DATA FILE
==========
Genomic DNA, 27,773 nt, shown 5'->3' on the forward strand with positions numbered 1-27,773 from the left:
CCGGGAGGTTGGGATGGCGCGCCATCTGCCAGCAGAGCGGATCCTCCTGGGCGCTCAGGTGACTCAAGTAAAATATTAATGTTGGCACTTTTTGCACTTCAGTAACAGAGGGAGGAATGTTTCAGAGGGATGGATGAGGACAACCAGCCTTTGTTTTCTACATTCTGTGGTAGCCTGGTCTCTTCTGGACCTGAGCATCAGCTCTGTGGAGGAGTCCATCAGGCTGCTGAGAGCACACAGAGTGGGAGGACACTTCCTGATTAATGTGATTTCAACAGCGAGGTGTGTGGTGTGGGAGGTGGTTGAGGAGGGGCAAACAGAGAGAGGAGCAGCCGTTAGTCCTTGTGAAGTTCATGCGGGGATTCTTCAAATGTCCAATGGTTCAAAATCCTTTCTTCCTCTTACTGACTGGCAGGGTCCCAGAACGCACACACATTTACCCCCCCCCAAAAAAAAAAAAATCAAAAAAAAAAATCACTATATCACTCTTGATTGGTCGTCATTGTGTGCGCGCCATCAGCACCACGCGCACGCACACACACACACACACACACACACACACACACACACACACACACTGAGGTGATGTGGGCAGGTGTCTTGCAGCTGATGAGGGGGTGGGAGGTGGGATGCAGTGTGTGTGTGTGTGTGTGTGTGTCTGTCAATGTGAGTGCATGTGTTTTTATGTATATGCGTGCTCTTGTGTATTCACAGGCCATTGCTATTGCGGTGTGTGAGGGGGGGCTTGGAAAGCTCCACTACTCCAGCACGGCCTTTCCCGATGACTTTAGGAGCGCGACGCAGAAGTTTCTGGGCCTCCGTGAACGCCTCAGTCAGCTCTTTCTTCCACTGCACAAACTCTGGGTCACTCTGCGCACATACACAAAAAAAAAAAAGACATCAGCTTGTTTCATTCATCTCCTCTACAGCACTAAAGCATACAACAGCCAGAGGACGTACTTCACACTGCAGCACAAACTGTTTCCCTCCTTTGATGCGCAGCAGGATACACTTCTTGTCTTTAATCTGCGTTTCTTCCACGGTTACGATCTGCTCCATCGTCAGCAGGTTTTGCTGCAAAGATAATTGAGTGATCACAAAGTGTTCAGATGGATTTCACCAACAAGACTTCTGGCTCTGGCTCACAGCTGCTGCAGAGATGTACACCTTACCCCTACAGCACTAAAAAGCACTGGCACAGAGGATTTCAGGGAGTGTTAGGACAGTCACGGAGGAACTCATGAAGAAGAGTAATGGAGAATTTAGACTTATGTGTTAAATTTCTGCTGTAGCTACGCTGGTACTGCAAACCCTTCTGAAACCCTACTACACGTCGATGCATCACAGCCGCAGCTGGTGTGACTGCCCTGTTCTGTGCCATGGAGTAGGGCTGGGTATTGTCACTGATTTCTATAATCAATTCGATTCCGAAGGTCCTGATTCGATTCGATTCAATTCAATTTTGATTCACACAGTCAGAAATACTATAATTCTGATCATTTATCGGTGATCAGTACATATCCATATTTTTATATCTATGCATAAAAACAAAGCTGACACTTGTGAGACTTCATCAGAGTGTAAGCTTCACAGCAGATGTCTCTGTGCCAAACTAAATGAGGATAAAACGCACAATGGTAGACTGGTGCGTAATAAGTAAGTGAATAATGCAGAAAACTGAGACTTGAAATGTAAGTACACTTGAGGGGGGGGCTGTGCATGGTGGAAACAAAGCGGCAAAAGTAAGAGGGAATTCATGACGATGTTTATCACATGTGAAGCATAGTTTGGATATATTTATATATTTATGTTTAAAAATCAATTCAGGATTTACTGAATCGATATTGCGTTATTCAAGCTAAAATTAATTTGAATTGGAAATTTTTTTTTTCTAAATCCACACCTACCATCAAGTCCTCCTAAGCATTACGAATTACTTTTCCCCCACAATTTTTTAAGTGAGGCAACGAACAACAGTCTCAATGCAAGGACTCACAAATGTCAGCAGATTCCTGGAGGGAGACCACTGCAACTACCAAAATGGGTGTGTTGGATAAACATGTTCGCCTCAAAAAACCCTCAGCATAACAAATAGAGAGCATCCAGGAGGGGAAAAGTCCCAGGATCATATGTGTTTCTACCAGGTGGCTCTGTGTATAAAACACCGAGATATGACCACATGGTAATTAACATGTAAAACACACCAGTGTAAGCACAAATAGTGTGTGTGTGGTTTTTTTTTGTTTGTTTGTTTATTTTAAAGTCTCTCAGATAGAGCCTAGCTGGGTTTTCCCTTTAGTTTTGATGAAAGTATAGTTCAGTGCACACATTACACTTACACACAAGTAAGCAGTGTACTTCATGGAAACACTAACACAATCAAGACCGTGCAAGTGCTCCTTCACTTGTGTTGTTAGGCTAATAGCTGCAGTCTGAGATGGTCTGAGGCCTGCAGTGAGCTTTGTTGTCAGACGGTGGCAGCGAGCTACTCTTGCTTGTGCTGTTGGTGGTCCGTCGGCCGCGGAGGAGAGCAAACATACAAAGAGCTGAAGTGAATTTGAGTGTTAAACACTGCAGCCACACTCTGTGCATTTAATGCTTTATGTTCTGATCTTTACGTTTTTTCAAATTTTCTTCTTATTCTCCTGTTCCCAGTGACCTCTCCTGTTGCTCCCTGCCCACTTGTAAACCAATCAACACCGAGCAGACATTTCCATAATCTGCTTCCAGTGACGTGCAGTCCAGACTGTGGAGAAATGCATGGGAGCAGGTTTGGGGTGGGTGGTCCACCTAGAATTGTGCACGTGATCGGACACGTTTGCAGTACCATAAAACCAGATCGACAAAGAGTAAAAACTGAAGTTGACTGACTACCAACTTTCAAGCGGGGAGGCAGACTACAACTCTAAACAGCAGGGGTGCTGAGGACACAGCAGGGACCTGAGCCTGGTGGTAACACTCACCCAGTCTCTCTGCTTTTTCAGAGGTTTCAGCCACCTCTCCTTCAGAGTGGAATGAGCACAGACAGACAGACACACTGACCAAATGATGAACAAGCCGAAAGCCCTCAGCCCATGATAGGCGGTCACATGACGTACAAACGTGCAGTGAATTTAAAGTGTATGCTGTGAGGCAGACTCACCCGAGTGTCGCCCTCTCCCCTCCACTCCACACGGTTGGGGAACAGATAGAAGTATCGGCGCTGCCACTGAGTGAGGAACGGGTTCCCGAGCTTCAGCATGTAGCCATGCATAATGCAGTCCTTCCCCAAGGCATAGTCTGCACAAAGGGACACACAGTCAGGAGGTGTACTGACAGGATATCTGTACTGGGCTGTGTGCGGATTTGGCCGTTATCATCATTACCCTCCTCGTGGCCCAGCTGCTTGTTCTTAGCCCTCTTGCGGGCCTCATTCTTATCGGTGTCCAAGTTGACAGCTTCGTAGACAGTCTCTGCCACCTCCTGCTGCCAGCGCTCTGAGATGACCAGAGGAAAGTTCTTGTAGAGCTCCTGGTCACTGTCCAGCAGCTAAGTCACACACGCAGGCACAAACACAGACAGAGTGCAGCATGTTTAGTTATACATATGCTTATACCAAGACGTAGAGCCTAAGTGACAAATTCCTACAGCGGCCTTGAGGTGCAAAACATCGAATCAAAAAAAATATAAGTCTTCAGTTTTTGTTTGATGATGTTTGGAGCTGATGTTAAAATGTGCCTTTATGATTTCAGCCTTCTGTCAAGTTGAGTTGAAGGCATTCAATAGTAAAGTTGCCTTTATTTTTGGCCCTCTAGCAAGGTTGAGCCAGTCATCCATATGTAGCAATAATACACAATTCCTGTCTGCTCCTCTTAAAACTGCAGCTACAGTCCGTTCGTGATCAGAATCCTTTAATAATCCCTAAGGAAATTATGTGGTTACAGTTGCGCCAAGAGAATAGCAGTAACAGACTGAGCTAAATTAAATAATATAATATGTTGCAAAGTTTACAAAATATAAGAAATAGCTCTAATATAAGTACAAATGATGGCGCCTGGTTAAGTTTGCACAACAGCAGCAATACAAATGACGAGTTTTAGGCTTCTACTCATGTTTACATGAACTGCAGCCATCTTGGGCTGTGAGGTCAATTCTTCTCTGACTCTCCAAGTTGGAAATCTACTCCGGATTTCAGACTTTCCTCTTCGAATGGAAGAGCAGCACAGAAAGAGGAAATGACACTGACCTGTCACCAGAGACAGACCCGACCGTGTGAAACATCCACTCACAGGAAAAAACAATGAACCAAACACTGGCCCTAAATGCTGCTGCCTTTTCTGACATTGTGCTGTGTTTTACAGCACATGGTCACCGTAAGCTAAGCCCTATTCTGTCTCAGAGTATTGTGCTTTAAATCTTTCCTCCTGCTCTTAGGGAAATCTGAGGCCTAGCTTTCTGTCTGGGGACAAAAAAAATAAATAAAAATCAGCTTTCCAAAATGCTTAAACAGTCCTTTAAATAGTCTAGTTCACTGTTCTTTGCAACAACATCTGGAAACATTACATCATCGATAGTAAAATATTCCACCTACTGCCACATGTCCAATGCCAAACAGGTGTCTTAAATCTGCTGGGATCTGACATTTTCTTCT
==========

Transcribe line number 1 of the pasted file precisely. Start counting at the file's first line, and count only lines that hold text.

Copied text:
Genomic DNA, 27,773 nt, shown 5'->3' on the forward strand with positions numbered 1-27,773 from the left: